From the moment I bought my first acne cleanser in middle school (that questionable citrusy formula that alllll my friends and, like, Vanessa Hudgens swore by), I committed to washing my face twice a day. Seriously, even when I hit happy hour a little too hard or snooze my alarm five times on Monday mornings, I wash my face morning and night like the responsible little beauty editor I am.
So when my sister told me her dewy, zit-free skin was the result of washing her face only once a day—skipping it altogether in the a.m.—I chalked it up to the good genes I definitely didn’t inherit. But in the spirit of journalism (and perfect skin), I decided to try washing my face only at night for an entire month to see what it was all about. Would I be a broken-out mess? Would I have to disown my sister and possibly sue her? As it turns out, no litigation was needed, because my skin...weirdly...loved it?
First things first: Let’s get on the same page about what I mean by “washing” my face. I’m not saying I allowed my face to get wet only at night during this experiment. I still splashed water on it in the morning, solely because it felt unnatural to wake up and go straight for my moisturiser and makeup. Also, I can’t help but feel more awake when I throw some water on my face (even if it’s for legit two seconds). I just mean that I wasn’t going to suds up with my face wash like I usually would every morning.
Not gonna lie—it definitely felt weird at first. It was almost like I had to unlearn my skincare routine (which, mind you, I was pretty damn satisfied with/proud of). The first few days, my skin felt...the same? It was all business as usual, until, at two-ish weeks into my experiment, my bimonthly jawline acne that is typically very punctual decided to ghost me. And the puffy, dull face I usually woke up to every morning was, suddenly, brighter and dewier-looking.
Even though I kept waiting for my skin to flake off and self-destruct, day 30 rolled around and my face looked like I just came out of the womb: no zits, no dull texture, no red spots—just plump, bright, and clear as hell. Did I finally find the answer to my skincare woes? Did my sister just prove me wrong for the first time in my life? According to experts, yeah, kinda.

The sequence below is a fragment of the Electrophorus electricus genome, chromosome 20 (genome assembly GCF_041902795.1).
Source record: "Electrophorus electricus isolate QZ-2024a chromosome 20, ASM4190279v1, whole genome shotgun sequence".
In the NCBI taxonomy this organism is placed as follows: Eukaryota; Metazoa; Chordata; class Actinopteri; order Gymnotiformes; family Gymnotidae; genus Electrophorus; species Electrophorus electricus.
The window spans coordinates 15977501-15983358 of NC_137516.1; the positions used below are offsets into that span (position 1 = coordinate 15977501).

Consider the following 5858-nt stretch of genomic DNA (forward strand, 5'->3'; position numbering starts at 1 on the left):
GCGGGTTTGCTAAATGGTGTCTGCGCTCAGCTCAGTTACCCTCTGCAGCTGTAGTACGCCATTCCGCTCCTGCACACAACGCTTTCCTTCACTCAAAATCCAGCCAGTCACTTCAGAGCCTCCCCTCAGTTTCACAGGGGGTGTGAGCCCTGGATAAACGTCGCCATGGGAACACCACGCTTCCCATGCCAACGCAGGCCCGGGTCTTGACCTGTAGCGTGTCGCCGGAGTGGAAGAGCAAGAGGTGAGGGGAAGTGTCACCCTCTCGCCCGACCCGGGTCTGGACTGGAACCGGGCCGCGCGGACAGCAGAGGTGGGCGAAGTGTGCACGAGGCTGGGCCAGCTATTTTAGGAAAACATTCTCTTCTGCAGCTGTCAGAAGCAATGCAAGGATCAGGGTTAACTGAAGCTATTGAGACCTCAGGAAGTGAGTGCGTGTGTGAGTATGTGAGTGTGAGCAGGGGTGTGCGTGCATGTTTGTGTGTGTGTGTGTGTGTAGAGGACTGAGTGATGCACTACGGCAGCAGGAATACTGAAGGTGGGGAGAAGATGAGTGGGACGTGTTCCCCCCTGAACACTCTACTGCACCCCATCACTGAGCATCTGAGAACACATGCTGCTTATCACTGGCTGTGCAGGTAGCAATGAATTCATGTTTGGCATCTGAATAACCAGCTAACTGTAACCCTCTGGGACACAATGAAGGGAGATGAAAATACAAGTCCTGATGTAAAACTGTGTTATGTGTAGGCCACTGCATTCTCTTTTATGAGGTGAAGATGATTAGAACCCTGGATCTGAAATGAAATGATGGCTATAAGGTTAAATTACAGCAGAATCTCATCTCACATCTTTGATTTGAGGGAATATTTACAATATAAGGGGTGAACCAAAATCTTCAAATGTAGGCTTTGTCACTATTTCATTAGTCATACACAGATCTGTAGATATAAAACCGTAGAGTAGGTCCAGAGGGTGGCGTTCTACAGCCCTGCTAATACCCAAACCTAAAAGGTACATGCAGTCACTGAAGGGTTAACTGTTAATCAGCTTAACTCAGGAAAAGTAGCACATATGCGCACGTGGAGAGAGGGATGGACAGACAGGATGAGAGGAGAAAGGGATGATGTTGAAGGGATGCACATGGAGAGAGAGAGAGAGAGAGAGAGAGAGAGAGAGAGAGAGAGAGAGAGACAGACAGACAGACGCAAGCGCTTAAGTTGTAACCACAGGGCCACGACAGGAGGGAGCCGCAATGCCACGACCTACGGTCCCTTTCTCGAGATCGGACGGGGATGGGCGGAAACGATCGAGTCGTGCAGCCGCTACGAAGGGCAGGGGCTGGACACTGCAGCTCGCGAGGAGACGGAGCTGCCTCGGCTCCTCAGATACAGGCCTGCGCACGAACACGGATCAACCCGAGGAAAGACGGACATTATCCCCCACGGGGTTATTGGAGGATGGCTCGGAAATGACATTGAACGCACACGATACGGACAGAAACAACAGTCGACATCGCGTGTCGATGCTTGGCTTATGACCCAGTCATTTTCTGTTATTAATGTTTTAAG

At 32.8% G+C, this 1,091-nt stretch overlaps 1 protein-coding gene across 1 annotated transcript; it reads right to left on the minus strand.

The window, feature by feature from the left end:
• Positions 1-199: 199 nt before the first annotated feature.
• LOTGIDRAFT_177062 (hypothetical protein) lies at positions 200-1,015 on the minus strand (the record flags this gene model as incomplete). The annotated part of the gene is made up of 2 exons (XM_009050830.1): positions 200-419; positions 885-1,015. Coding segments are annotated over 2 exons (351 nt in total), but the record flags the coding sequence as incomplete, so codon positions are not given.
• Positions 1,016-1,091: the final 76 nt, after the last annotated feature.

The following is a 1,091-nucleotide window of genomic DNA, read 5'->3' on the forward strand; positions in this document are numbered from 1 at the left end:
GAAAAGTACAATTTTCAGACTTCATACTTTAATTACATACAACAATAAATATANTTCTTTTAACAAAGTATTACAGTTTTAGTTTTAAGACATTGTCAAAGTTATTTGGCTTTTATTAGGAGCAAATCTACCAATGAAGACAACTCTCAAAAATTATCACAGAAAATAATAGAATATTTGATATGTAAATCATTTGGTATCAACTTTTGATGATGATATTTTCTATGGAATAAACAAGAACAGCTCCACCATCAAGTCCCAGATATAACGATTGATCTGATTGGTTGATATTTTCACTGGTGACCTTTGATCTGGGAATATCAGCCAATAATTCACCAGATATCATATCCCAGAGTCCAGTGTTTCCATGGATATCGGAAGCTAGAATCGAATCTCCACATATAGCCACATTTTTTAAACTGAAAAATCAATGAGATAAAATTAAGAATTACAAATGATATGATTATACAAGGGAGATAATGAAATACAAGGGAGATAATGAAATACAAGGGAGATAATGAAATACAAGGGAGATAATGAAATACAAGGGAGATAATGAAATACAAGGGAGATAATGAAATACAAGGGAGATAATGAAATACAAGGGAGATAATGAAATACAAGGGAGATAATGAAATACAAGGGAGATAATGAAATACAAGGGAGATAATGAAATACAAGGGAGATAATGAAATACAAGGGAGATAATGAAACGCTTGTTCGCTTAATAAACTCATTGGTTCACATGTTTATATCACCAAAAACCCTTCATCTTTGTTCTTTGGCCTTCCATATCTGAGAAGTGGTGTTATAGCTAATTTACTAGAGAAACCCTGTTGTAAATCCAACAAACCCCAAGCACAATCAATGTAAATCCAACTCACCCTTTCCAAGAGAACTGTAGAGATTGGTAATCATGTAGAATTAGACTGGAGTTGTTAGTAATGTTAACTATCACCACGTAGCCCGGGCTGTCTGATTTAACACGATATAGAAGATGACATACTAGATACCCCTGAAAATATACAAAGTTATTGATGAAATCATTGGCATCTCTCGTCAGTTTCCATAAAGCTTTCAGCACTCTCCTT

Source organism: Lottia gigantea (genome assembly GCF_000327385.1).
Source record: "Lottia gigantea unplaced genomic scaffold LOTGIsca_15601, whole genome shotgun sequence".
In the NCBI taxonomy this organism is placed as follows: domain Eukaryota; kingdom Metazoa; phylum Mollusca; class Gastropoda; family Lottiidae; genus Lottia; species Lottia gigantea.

Washing your face once a day: Is it better?
Glad you asked, because technically, there’s no official rule or guideline about how many times you should wash your face each day—it totally depends on your skin type and what works for you. “I only wash my face once a day, since I like to give my skin a chance to be in its natural state,” says dermatologist Mona Gohara, MD, associate clinical professor at Yale. “I think it’s good when skincare gets simplified—the more products you introduce to your skin, the easier your barrier can become irritated.”
Basically, how often you cleanse (with a face wash) all comes down to what feels best for your skin. If you’re someone who slathers on a thick, occlusive oil or moisturiser every night, you might feel more comfortable washing with a cleanser when you wake up. Or if you’re like me and just sleep in a lightweight serum, you can probably swap your morning cleansing for a quick splash of water.
What about washing your face 2 to 3 times a day?
If you have oily, acne-prone skin, you’ve probably been led to believe that washing your face multiple times per day is the key to good skin—but you’re likely doing more harm than good, especially if you’re using an acne-fighting face wash each time.
“Many cleansers—especially acne cleansers—are filled with harsh detergents called sulfates, which are the same thing you’d find in your dish soap,” says Dr. Gohara, adding that “these washes destroy your skin barrier by stripping away all its moisture, causing inflammation, redness, and a worsening of breakouts and oiliness.” Awesome.
So even though the act of wetting your face twice a day isn’t going to ruin your face (provided you always, always use a moisturiser afterward, since water naturally dries out your skin), using a harsh cleanser each time could. Instead, look for a face wash that’s creamy, gentle, and hydrating, like one of these dermatologist-approved faves:
The bottom line
After I stopped washing my face in the morning, my skin felt—and looked—noticeably better. I’ve literally gotten two zits since I changed my face-wash schedule (which, for me, is huge, since I’ve been breakout-prone for the entirety of my adult life). Although I’ve always used a creamy, super-gentle cleanser, I was probably washing my face more than I needed to and possibly drying it and irritating it.
Like I said, everyone’s skin is different, but I’ve decided that mine really likes when I do the bare minimum. But that might not be your experience. The best way to decide if washing your face once a day works for you is, uh, to actually just try it out. And unlike with the majority of beauty trends, there really isn’t a risk in experimenting here.
Still, if you’re really on the fence, consider this: “I’ve been a dermatologist for 14 years, and I have never once told a patient they needed to wash their face twice, no matter their skin condition,” says Dr. Gohara. “I really think the magic number is one when it comes to skincare.” But hey, if a two-a-day cleanse is your thing, keep on washin’ the good wash.